Structure of DNA
A nucleotide is made up of 3 things. A nucleotide is one little "rung" of the ladder that forms a DNA base sequence.
A nucleotide is made of a phosphate group, a sugar (deoxyribose) and an organic base.
Organic bases can be split up into 2 groups -
- Single-ring bases, they are cytosine and thymine
- Double-ring bases, they are adenine and guanine
The phosphate, deoxyribose and organic base all forms due to a condensation reaction, which forms one nucleotide (mononucleotide). If a condensation reaction occurs between one mononucleotide and another mononucleotide, this forms a dinucleotide. This can carry on onto a polynucleotide.
Joining of Bases
Bases are complementory to each other because of the size of the molecule. As the double ringed bases are longer than the single ring bases, the double ringed bases must go with each other. Therefore adenine is complementory with guanine. And cytosine is complementory with thymine.
Double ringed bases always bond with 3 hydrogen bonds, where single ringed bases only bond with 2.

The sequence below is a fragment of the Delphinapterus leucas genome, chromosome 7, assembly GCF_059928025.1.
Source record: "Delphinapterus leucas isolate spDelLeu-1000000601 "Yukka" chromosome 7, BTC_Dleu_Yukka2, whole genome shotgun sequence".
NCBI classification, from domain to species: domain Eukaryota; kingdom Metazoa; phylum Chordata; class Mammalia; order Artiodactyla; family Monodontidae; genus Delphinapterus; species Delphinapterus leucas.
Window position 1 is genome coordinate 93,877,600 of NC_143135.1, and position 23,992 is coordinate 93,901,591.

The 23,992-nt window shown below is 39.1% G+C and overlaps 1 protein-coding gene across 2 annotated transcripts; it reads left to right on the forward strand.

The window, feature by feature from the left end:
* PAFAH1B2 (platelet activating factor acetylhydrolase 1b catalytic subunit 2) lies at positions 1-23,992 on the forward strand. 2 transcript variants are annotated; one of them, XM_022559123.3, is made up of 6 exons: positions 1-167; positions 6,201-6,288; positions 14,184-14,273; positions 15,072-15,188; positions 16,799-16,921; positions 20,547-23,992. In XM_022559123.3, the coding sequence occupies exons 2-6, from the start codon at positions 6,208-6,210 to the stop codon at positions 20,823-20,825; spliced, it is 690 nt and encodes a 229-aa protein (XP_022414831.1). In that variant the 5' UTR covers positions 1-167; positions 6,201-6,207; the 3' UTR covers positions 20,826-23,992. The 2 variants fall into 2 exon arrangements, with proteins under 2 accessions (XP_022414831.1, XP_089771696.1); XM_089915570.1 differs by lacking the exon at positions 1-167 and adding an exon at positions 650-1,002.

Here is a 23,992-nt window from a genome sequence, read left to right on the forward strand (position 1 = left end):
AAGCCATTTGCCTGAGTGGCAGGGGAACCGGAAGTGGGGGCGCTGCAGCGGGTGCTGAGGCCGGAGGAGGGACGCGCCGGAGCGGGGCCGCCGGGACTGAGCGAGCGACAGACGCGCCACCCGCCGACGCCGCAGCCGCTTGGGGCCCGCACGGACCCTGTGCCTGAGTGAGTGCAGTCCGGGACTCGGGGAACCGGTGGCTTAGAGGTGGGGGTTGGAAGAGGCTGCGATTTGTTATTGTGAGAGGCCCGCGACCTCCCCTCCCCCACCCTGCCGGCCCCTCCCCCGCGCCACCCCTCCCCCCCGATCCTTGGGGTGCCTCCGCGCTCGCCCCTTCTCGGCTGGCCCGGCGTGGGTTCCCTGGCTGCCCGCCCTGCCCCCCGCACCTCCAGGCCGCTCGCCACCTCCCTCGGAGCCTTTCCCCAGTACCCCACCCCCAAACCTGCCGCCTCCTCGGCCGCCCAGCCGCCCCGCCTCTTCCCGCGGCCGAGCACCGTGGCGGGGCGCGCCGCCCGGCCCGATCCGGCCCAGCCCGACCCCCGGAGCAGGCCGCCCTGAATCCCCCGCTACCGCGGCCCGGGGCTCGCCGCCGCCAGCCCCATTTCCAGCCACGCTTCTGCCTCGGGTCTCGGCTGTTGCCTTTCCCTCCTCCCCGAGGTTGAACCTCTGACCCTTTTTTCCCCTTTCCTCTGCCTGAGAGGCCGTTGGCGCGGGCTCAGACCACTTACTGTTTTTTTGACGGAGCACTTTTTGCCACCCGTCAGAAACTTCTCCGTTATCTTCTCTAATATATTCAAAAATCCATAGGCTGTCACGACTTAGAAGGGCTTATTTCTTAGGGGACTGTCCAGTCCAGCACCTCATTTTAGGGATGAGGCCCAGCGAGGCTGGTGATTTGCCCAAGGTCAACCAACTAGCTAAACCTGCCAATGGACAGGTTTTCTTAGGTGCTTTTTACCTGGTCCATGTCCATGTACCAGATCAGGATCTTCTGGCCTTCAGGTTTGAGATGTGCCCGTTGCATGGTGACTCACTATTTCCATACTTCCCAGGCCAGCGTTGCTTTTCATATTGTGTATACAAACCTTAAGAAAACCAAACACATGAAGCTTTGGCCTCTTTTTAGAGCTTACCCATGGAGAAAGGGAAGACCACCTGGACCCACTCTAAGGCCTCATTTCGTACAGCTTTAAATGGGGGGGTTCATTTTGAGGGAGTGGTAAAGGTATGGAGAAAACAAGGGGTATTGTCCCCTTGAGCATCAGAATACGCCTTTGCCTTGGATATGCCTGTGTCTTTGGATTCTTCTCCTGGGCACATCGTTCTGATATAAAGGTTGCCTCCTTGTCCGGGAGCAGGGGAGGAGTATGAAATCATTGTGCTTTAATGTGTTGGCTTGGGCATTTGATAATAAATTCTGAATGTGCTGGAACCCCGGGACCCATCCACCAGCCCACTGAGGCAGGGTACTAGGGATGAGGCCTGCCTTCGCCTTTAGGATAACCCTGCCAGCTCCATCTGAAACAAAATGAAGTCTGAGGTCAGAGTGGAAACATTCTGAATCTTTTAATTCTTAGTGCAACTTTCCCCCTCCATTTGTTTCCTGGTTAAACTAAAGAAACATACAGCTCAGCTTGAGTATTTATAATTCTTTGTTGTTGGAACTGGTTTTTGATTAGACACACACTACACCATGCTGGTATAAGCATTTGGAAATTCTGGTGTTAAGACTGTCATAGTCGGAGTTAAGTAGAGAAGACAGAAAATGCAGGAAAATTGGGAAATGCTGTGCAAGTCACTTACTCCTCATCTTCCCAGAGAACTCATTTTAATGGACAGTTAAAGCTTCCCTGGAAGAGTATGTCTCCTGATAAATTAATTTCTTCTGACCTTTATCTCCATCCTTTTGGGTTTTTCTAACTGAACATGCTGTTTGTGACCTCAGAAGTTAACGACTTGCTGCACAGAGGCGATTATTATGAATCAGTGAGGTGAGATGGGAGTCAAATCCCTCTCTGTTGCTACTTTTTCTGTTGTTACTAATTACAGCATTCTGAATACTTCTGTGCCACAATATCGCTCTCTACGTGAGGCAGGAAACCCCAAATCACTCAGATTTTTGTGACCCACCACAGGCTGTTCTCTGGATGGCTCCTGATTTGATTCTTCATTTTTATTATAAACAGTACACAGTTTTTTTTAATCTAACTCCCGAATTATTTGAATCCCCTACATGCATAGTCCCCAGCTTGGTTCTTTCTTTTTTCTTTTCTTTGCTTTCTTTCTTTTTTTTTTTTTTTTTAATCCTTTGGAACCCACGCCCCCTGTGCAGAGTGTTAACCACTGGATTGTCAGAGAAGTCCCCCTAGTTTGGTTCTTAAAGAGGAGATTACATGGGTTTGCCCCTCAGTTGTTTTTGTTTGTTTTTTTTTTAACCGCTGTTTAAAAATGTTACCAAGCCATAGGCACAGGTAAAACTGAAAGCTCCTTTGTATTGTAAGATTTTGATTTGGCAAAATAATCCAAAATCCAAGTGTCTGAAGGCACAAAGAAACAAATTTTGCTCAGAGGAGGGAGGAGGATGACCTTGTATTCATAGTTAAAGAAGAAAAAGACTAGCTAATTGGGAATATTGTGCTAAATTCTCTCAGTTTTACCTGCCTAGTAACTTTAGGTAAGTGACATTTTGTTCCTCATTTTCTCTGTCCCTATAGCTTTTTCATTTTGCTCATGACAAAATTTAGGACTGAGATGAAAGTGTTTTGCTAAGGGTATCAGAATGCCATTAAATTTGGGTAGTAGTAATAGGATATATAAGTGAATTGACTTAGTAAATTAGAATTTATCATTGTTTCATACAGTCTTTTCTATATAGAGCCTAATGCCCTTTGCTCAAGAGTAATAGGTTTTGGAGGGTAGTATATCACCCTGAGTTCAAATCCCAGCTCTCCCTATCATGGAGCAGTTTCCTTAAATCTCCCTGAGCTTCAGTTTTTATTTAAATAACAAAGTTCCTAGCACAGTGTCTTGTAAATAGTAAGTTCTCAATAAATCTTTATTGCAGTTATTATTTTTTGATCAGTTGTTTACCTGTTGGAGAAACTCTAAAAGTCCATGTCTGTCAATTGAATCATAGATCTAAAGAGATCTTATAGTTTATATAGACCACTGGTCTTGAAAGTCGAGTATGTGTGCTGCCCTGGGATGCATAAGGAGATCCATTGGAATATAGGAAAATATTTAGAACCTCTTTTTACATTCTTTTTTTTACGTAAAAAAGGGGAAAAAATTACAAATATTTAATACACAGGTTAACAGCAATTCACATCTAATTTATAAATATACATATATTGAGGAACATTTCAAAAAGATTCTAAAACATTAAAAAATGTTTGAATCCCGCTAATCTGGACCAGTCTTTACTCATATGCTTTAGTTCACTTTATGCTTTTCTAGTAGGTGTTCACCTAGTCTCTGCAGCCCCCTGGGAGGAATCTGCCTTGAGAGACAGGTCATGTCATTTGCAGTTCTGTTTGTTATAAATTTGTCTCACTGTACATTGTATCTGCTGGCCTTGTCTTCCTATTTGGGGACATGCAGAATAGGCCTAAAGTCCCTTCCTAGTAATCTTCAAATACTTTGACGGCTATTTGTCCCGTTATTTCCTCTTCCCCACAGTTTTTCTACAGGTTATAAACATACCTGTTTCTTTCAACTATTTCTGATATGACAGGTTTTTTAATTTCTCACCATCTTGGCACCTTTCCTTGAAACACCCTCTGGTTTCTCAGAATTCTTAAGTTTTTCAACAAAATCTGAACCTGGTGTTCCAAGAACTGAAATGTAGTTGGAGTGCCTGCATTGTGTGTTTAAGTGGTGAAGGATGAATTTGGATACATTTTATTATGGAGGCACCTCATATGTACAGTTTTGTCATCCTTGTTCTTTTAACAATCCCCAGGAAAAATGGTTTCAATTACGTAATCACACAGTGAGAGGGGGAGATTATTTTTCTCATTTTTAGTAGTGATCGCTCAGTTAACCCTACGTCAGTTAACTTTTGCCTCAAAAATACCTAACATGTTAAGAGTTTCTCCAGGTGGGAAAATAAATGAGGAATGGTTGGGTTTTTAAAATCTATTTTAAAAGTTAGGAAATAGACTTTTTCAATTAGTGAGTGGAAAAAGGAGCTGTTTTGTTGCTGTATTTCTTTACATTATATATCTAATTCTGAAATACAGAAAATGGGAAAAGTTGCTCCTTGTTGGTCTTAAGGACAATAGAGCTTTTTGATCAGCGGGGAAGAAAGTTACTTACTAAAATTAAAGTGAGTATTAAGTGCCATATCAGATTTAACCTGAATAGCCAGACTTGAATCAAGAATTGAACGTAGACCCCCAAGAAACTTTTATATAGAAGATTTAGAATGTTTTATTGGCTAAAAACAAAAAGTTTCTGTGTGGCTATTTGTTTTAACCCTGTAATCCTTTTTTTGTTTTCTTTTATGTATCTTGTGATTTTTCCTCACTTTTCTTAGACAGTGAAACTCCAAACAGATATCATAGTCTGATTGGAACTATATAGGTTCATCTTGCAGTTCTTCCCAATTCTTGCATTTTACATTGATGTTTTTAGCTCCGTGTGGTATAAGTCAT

The phosphate group always alternates with the deoxyribose group in the DNA structure.
Deoxyribose sugar's structure is a pentagon, where the phosphate is circular. The base always comes from the top corner of the sugar.
For each turn of a complete double helix, there is 10 bases
Function of DNA
- Hereditary Material
- Passes on genetic information from one cell to the other
- There is almost an infinate amount of sequences you can have with DNA, explaining the huge genetic diversity within living organisms
How DNA adapted -
- It is stable, can pass on from generation to generation
- The 2 strands can be seperated during DNA replication/protein synthesis
- Large, carrying a large amount of genetic information
- The bases are protected by the outside chemicals (phosphate, deoxyribose)